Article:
It was one of three projects funded as part of the MLS’s All-Star Game offsetting scheme, with reforestation the focus of another project. Generally speaking, reforestation projects are commonly found in endangered rainforest areas. But the MLS made a decision to plant closer to home, opting to endow the city of Atlanta with 200 trees in partnership with nonprofit Atlanta Trees and Urban Offsets, the urban forestry funding mechanism.

Offering sports clubs and organisations the chance to invest in local projects was a good way of persuading them to get involved with carbon offsetting, says Shawn Gagné, the founder and chief executive of Urban Offsets.

“Supporting a project in a far away place can be really hard for some people to get their head around,” he says. “The image of struggling polar bears has left the climate change argument. Being Canadian polar bears are my favourite animal on the planet, but nobody sees polar bears. They see heat waves in their cities. Their kids suffering in the park. Waiting for a bus in Phoenix when it’s 110 degrees. Our job is to make sustainability more tangible by connecting the offsets from Kenya to Atlanta.”

Convincing organisations in the sport industry of the tangibility and the security of carbon offsetting could also be a challenge, says Gagné, due to some high-profile negative coverage. Last year, forest protection NGO Fern published a report alleging that a carbon offsetting scheme adopted by airline Virgin Atlantic failed to offset passengers’ carbon footprint and was “doing nothing” to stop the destruction of rainforest.

“Virgin Atlantic got its name dredged through the press, but it only bought the offsets. It was so many steps away from the project being developed and a level of trust had to be recognised. There are meant to be comfort zones and if a project is certified or verified then it should be ok,” he says. “Stuff like that cannot happen any longer.”

It was even suggested by Carbon Market Watch policy officer Kelsey Perlman that FIFA’s carbon offsetting projects amounted to “little more than greenwashing” after an Öko-Institut for the European Commission claimed that the UN offsetting mechanism FIFA signed up to was “fundamentally flawed”.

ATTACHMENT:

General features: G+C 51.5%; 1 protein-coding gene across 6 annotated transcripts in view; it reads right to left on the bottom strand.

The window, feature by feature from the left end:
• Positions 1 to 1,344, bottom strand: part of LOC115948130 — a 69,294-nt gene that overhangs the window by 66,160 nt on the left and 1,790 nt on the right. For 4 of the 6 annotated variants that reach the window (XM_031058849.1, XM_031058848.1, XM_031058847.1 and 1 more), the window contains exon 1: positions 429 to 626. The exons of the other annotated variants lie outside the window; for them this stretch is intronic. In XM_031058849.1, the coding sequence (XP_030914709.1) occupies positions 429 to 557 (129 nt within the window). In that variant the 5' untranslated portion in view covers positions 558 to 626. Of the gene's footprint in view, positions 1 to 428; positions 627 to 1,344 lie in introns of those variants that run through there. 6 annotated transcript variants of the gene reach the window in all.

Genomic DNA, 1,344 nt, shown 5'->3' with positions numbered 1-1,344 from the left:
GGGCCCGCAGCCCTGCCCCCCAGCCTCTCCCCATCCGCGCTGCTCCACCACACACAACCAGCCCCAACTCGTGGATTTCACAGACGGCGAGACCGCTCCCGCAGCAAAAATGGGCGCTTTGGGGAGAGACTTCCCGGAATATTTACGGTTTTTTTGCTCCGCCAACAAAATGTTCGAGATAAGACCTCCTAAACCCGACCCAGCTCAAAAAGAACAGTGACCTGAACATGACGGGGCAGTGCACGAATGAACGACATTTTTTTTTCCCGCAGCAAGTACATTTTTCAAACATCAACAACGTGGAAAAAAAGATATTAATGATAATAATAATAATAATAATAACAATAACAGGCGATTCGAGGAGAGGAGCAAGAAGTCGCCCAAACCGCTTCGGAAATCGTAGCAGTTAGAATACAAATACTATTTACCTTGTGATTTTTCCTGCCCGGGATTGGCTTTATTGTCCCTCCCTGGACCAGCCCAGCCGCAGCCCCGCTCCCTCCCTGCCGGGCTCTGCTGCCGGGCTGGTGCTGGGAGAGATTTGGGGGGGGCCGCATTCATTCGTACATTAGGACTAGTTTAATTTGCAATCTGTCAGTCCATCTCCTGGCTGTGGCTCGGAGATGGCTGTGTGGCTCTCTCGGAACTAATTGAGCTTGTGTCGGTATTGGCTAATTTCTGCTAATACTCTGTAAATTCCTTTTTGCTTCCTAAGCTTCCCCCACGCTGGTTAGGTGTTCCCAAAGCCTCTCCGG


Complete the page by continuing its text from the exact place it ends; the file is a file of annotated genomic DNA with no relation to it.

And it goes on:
But Allcot chief executive Leroy believes that the main barrier to carbon offsetting – and sustainability more widely – becoming standard practice for the sports sector is the fact that many in charge have more pressing priorities. Despite undertaking a successful project with Spanish football team Getafe, in which it helped the club reduce its energy consumption by 20% over four years, Leroy sees the process as a slow burner.

“There’s been some progress, but it’s challenging because the sports industry’s main concern is its fanbase and profit and loss. Sustainability is not a priority – it’s more of a voluntary initiative,” he says. “But what we’re seeing is more and more like-minded sports groups that want to do good.”

The real change, he adds, will come through the leadership of large organisations like the IOC, the rise of sustainability-focused news sport like Formula E, and the deployment of the Paris Climate Change Agreement in 2021, particularly Article Six, which relates to the development of a greenhouse gas mitigation mechanism.

“We’ve seen over the past year that sports is really stepping it up,” says South Pole’s Davis. “We’re now making more of a concerted effort to speak with more sports organisations around the world. We’re working with around 10 sports organisations in Europe and America, and we’re actually seeing more and more demand and having conversations with quite a few more.”